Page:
If you think there’s nothing new in the world of zombie novels, you might want to think again.
M.R. Carey proves that there is something new in the world of the undead with The Girl With All the Gifts.
Melanie is a special little girl. Each morning, she’s strapped into a contraption much like the one used on Hannibal Lecter in The Silence of the Lambs and wheeled into a classroom, where a rotating series of teachers will be to educate her and her classmates. Melanie’s favorite teacher is Miss Justineau, who is less distant from the class than the other teachers and more willing to bend the rules and go outside the core curriculum with the students.
The secret is that Melanie and her fellow students are zombies. But they’re not the standard brain-eating, mindless zombies. Instead, they’re a group who can learn and actually have some higher brain function that is normally the case in zombie presentations. But don’t worry — Melanie and this group of young children are the exception rather than the rule and there are other types of attacking zombies out there, even if they’re not necessarily the mindless brain-eating type made popular by The Walking Dead.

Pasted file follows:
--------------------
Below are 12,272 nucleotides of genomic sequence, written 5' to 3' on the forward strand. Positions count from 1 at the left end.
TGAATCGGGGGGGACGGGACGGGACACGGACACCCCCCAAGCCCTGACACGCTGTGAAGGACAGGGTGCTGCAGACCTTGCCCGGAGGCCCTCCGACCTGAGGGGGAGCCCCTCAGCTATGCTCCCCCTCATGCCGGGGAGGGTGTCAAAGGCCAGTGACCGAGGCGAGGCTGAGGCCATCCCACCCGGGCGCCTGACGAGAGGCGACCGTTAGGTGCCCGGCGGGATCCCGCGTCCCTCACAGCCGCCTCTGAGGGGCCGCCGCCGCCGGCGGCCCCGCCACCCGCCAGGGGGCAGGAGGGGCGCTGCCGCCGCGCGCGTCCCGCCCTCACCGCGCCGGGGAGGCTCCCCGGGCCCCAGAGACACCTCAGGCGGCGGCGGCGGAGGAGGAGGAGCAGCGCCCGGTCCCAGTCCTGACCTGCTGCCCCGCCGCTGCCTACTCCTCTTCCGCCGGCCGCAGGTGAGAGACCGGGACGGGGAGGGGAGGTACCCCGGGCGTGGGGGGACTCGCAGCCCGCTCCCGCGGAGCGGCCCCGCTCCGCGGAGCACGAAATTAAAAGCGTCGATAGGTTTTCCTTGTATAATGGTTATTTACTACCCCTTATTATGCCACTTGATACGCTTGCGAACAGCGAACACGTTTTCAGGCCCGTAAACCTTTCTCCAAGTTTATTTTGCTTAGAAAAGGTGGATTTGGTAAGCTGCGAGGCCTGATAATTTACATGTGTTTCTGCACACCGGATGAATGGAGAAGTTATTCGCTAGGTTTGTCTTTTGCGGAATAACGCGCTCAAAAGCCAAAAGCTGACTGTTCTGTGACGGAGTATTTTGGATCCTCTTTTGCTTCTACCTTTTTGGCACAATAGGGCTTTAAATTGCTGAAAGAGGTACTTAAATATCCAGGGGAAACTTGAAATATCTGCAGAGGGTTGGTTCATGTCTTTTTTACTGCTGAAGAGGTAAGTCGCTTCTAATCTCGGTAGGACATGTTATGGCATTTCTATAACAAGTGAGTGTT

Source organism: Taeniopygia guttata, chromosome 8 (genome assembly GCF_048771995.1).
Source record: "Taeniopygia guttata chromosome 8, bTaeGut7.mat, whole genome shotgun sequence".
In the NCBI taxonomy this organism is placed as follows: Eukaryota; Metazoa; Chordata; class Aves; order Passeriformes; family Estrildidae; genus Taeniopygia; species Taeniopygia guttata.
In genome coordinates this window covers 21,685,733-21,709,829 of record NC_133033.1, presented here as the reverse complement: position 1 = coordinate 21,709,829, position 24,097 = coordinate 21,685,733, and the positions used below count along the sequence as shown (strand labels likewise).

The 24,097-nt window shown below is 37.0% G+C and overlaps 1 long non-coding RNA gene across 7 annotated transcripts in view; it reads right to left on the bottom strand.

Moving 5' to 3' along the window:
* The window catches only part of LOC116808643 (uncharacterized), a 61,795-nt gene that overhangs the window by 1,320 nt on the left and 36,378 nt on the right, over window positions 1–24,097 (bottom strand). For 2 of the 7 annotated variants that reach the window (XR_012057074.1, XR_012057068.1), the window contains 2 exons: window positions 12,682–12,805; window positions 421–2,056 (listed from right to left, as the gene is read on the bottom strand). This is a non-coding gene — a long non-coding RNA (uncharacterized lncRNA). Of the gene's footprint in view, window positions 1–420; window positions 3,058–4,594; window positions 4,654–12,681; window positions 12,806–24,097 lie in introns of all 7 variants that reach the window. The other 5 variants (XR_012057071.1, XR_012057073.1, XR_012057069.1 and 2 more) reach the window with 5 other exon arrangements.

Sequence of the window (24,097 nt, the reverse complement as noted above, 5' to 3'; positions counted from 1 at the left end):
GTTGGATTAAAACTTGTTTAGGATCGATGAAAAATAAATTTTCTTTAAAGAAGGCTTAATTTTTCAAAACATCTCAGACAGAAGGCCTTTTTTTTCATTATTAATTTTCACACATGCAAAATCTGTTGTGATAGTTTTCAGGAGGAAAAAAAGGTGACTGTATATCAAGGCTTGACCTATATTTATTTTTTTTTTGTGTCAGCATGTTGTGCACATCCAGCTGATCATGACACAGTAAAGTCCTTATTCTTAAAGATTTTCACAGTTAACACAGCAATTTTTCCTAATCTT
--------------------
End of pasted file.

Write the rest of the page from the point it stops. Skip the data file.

Like an onion, Carey peels backs the layers of his story with each layer revealing something else underneath and opening up new avenues for exploration. After starting off with the mystery of how Melanie is and why she’s being educated in this fashion, Carey reveals the nature of the zombie disease and just how far the world has fallen as well as looking at what humanity is doing to try and survive. Setting the novel a couple of decades after the initial outbreak helps drive some of the last half of the novel as Melanie, Miss Justineau and several others from the base are forced to go out on the road and try to find sanctuary elsewhere.
Carey deftly balances sections of suspense as the group struggles to survive with sections that serve to develop our insight into the characters and this world. Short chapters help the novel move along at a nice pace and allow us to spend time with each character of the party. Carey pulls of the trick of allowing us to understand each character’s motivation even if we aren’t necessarily meant to like them or agree with what they’re doing.
The final product is a fascinating, compelling character-driven zombie story that actually manages to break some new and interesting ground in the genre. If you’re looking for something different to read this summer, I can’t recommend The Girl With All the Gifts enough.
In the interest of full disclosure, I received a digital ARC of this book from NetGalley in exchange for an honest review.